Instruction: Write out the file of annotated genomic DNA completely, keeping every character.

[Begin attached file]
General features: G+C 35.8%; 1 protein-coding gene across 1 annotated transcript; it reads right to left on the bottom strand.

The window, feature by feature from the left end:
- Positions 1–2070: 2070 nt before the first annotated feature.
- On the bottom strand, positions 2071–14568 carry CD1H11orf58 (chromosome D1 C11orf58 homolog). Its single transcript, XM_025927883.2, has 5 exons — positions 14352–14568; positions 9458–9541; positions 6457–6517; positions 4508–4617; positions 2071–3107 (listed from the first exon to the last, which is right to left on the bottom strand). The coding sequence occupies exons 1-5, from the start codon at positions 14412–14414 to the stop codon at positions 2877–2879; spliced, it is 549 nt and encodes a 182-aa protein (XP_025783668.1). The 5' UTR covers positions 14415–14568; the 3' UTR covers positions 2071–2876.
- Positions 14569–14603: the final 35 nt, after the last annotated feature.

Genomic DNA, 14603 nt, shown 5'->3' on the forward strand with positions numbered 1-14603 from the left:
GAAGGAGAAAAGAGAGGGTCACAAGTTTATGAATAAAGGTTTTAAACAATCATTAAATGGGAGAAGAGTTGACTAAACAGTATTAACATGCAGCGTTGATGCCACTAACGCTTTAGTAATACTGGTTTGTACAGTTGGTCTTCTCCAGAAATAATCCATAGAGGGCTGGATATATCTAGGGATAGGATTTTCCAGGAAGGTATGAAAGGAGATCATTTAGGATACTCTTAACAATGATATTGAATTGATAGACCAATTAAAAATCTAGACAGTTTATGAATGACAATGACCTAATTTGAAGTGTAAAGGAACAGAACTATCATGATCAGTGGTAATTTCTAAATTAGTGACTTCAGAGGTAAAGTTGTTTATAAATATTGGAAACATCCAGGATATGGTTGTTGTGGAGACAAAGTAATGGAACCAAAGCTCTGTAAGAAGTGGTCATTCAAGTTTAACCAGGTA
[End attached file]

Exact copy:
General features: G+C 35.8%; 1 protein-coding gene across 1 annotated transcript; it reads right to left on the bottom strand.

The window, feature by feature from the left end:
- Positions 1–2070: 2070 nt before the first annotated feature.
- On the bottom strand, positions 2071–14568 carry CD1H11orf58 (chromosome D1 C11orf58 homolog). Its single transcript, XM_025927883.2, has 5 exons — positions 14352–14568; positions 9458–9541; positions 6457–6517; positions 4508–4617; positions 2071–3107 (listed from the first exon to the last, which is right to left on the bottom strand). The coding sequence occupies exons 1-5, from the start codon at positions 14412–14414 to the stop codon at positions 2877–2879; spliced, it is 549 nt and encodes a 182-aa protein (XP_025783668.1). The 5' UTR covers positions 14415–14568; the 3' UTR covers positions 2071–2876.
- Positions 14569–14603: the final 35 nt, after the last annotated feature.

Genomic DNA, 14603 nt, shown 5'->3' on the forward strand with positions numbered 1-14603 from the left:
GAAGGAGAAAAGAGAGGGTCACAAGTTTATGAATAAAGGTTTTAAACAATCATTAAATGGGAGAAGAGTTGACTAAACAGTATTAACATGCAGCGTTGATGCCACTAACGCTTTAGTAATACTGGTTTGTACAGTTGGTCTTCTCCAGAAATAATCCATAGAGGGCTGGATATATCTAGGGATAGGATTTTCCAGGAAGGTATGAAAGGAGATCATTTAGGATACTCTTAACAATGATATTGAATTGATAGACCAATTAAAAATCTAGACAGTTTATGAATGACAATGACCTAATTTGAAGTGTAAAGGAACAGAACTATCATGATCAGTGGTAATTTCTAAATTAGTGACTTCAGAGGTAAAGTTGTTTATAAATATTGGAAACATCCAGGATATGGTTGTTGTGGAGACAAAGTAATGGAACCAAAGCTCTGTAAGAAGTGGTCATTCAAGTTTAACCAGGTA